Say hallo, sawubona, dumela, Aa and avuxeni to the Multilingual Statistical Terminology Publication!

Say hallo, sawubona, dumela, Aa and avuxeni to the Multilingual Statistical Terminology Publication!

“The information gap between the elite and illiterate must be closed”. This statement by Statistician-General, Mr Pali Lehohla beautifully sums up the reason for the launch of this multilingual terminology publication. The launch event took place on 20 September 2013 at the Protea Manor Hotel in Pretoria. Statistics South Africa (Stats SA) worked in collaboration with the Department of Arts and Culture, the Pan South African Language Board (PanSALB), University of South Africa (UNISA) and South African Bureau of Standards (SABS) to develop the Multilingual Statistical Terminology Publication – which translates statistical terminology into all 11 official languages.

The Multilingual Statistical Terminology Publication signifies the culmination of an extensive project. Although all our partners contributed to the project in different ways, the Department of Arts and Culture contributed a great deal to the actual development process. PanSALB was especially instrumental in the verification and authentication processes on terminology developed, as mandated by the Act of Parliament. Language specialists from Stats SA and survey area specialists also played a critical role to ensure that the terminology developed is within the correct statistical context.

The introduction of the Multilingual Statistical Terminology Publication shows Stats SA‘s determination and commitment to the improvement of access to information, especially official statistics. What better way to celebrate Heritage Day than by acknowledging the official status afforded to African languages in our Constitution and ensuring that official statistical information is accessible to everyone – with no linguistic barriers.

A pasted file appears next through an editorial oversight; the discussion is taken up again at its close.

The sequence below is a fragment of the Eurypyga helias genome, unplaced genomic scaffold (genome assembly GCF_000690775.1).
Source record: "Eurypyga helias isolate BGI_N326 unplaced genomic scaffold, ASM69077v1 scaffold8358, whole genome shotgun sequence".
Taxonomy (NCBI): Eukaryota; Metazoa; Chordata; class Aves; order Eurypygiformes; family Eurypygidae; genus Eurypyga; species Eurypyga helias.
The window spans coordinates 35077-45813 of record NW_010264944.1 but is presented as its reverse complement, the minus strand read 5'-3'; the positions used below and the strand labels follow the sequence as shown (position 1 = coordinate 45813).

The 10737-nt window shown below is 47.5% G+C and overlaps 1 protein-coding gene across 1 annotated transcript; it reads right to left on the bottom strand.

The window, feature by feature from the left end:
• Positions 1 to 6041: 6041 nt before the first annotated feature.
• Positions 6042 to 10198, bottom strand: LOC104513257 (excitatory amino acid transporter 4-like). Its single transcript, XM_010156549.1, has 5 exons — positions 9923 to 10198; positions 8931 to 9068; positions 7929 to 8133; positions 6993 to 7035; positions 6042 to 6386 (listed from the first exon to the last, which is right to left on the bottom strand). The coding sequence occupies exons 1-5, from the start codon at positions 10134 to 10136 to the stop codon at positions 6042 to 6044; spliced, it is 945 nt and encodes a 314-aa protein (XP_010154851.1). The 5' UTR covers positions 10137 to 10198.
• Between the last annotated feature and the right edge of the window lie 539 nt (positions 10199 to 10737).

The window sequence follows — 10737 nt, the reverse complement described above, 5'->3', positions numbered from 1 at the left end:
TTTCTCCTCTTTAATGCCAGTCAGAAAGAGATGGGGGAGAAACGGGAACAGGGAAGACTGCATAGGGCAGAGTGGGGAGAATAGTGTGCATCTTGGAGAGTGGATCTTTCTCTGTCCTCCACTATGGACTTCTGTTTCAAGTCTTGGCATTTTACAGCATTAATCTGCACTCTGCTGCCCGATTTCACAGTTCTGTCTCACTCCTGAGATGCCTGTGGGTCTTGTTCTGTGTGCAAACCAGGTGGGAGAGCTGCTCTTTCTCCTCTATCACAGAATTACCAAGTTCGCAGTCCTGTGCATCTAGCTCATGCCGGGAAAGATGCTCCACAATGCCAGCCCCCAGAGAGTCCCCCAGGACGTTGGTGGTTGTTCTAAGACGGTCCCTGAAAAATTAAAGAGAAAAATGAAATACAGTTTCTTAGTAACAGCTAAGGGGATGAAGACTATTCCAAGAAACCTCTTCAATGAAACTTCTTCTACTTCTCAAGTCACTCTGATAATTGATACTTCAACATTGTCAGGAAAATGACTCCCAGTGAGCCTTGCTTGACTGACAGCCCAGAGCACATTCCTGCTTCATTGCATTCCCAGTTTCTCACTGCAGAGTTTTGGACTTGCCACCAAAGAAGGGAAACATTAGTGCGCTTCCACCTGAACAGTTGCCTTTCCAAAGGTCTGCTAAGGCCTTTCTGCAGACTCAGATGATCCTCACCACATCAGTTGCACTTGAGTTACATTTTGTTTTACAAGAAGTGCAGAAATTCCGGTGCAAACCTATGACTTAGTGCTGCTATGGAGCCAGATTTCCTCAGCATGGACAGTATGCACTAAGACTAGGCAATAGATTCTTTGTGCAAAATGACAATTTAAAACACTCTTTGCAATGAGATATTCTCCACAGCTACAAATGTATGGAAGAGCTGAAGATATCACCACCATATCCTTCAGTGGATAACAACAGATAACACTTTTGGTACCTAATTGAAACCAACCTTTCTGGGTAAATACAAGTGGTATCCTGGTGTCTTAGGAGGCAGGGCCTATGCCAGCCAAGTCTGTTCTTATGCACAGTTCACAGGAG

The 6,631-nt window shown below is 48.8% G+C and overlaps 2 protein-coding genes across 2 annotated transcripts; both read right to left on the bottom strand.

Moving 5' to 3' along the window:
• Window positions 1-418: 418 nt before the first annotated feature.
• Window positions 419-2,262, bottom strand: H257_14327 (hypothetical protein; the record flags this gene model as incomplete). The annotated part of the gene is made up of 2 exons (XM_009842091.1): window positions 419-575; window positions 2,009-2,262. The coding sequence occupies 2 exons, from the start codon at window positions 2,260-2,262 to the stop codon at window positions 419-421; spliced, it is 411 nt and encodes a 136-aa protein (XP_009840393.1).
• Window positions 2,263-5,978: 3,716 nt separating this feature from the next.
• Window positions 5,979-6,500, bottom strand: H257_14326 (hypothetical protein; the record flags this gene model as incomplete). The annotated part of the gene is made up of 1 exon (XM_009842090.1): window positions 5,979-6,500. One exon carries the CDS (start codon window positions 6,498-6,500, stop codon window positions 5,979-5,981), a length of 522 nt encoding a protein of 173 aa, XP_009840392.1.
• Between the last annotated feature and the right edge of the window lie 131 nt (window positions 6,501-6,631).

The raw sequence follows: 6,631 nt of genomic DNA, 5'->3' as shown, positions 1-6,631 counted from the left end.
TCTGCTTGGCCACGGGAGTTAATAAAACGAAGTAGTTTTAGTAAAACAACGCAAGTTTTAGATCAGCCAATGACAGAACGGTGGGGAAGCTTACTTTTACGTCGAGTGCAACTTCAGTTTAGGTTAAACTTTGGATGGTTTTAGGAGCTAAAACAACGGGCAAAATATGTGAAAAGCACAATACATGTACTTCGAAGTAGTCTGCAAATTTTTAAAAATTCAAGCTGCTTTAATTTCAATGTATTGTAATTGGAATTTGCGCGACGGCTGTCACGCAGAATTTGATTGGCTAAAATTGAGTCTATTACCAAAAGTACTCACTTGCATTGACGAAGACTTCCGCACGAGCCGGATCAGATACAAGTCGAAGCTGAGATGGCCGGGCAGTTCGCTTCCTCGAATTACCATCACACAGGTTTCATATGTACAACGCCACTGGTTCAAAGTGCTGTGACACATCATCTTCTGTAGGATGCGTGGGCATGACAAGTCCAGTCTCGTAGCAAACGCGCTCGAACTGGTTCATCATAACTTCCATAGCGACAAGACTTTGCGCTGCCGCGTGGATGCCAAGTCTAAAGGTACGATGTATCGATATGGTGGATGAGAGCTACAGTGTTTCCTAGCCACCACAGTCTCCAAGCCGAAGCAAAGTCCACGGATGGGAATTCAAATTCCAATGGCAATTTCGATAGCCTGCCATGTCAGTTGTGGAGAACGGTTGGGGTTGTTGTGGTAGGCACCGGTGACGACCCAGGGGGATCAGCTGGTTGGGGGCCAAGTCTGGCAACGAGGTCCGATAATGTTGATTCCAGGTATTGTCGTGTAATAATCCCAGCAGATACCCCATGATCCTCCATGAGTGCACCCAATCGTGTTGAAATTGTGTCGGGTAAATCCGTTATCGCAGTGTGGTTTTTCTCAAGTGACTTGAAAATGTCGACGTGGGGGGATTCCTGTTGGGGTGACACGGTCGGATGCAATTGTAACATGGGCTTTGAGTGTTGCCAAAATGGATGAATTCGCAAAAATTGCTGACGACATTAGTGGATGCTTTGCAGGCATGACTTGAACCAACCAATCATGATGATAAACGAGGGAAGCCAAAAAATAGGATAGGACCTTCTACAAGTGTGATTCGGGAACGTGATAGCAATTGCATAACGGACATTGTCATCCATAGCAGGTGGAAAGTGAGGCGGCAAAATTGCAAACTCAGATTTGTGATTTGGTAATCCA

This is also an opportunity to reflect on how easy it is for anyone in South Africa to access statistical information irrespective of the languages they speak. An engaging website, innovative statistical products and walk-in customer centres will fade into obscurity if the information is not available in languages that everyone can understand, and Stats SA will remain a closed book to them. “This publication makes active citizenship a reality”, said Mr Jenneker, Deputy Director-General for Statistical Support and Informatics in his address. Because, he says, “when the citizens understand what we are talking about they can then participate in the development of the country”. Mr Mohapi, from the Department of Arts and Culture emphasised the importance of this publication when he said “It is important to have standardised terminology so that everyone can understand what is meant when we communicate with each other”. The publication further sets a good foundation for consistency in statistical terminology, which is crucial for comparability of South African statistics with that of other countries that have different languages to South Africa.

It is therefore no coincidence that the publication was launched close to International Translation Day, which is celebrated every year on 30 September. The day was instituted by UNESCO upon the suggestion of the International Federation of Translators. Can you imagine if a survey is conducted throughout South Africa with a questionnaire that is only available in English? Not even Google Translate will be able to help you. And how accurate will the information Stats SA receives be if the people cannot understand the language that is used in the survey? “There are benefits in collaboration on projects such as these”. Ms Netshiheni from PANSALB said this in her speech. “Language is not boring”; these were her words as she concluded her address.

So spread the word: Stats SA is making strides in availing statistics in all 11 official languages, and creating a South Africa that everyone knows and a home they can truly understand!

The publication can be accessed via Stats SA’s website at